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  • turbo 400 tailshaft bushing

    I need some help/guidance.
    My gearvendors uses a turbo 400 styled tailshaft housing - it may be an OEM GM part or just patterned after one. The bushing is walking out of the housing bore and pushing up against the seal. This causes it to leak - blowing the fluid past the seal.

    SO my questions are:

    1. How much press/crush does this bushing need?
    2. Do they make oversized bushing for when there isn't enough press/crush?
    3. Any opinions on what is causing the bushing to move?
    4. Any opinions on using either red or green loctite (assuming that the housing bore is too large to properly hold the bushing in place)


    Thank you

  • #2
    Great questions. I wish I could help you with some info. All I know is how to kill a tailshaft bushing in a AOD/4R70W.

    Maybe you could also post this in the Tech section for more visibility.

    Comment


    • #3
      Several options. Yes you can locktite it. We used to use red locktite on problem designs at the trans shop I used to work at. Make sure it is good and clean first on both parts with alcohol or brake cleaner. Spread a very thin layer with your finger over the whole thing. Most of it will press out the ends anyway and you'll need to clean it up before it dries.

      Other options: You can file 2 or 3 notches in the housing itself with a round file, back at the innermost part towards the front of the vehicle (with the housing off of course). File it at an angle, then get a small punch and put a blunt rounded tip on it, and after you press the bushing in, stake it down in those notches, and deburr the staked parts of the bushing.

      You can try knurling a new bushing, which will increase the outer diameter, but I've never done that on a trans bushing and don't know how well it would work. Probably not strong enough material to get knurled without bending the sh!t out of it, and even if you could, it would likely interfere with the inner clearance to the driveshaft.

      BUT your best bet is to call gear vendors before doing ANYTHING. They have probably seen it before and can tell you why, or at least tell you if the housing is the same as a 400, which would allow you to try a different housing and not screw with that one. Maybe they're good guys and will just send you whatever you need to fix it, especially if you bought it new.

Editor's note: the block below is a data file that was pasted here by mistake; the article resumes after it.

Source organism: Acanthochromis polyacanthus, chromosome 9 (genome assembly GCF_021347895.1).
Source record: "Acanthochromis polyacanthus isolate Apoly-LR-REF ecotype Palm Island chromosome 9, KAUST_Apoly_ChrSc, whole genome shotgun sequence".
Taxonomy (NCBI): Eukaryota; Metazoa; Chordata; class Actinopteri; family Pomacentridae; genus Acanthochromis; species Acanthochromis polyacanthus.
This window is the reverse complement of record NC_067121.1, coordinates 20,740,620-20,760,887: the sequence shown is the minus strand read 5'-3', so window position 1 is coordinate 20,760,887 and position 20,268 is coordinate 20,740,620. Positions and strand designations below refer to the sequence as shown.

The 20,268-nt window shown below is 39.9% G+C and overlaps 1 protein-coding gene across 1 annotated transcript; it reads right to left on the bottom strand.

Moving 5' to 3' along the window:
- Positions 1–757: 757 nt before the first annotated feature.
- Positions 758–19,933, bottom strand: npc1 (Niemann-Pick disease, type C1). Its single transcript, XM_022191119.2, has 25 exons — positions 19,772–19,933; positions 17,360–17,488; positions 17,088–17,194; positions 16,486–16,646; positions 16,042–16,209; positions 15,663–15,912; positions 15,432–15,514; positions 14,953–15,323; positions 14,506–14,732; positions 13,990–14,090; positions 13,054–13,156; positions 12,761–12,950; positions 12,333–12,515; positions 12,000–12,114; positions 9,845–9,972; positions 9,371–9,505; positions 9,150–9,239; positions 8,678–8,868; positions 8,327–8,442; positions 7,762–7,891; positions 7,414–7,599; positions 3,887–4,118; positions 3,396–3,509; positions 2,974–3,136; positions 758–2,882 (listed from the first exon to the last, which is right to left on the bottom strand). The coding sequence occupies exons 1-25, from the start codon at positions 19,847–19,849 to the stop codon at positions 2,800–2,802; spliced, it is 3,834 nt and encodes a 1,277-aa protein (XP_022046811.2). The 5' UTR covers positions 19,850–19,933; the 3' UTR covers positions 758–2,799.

Comment


      • #4
        Hi Alan, I would definitely call Gear Vendors and let them know what is happening, Is this the 1st time or is this a problem from earlier? If it is from an earlier fix maybe that bushing just was slightly too small but again contacting Gear Vendors is a 1st to do.

        Comment


        • #5
          How is the condition of the drive shaft yoke? Staking a bushing sounds like the best option with loctite to insure, however a call to GV would be my first move. Let us know the outcome........
          200WINS HRPT Long Haul 2008, 09, 10, 11, 12, 13, 14 Bettendorf, WI Dells, 15 Champaign, Madison, 16 OK City, Wichita, KC, 17 KC, Newton

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          • #6
            I talked with my contact at GearVendors today - as always he was very helpful. He sent me a few PDFs (pages) from the manual that showed the compontent break down (assembly) and listed the part numbers and descriptions. He priced out a new tailshaft housing with bushing and seal at $175 plus shipping.

            I called Napa - they didn't have the bushing in stock (3 - 4 days out of Atlanta)

            I called Transtar Industries (transmission supply house) and they had every thing in stock for a lot less than Napa and I can pick it up tomorrow after 9:00am.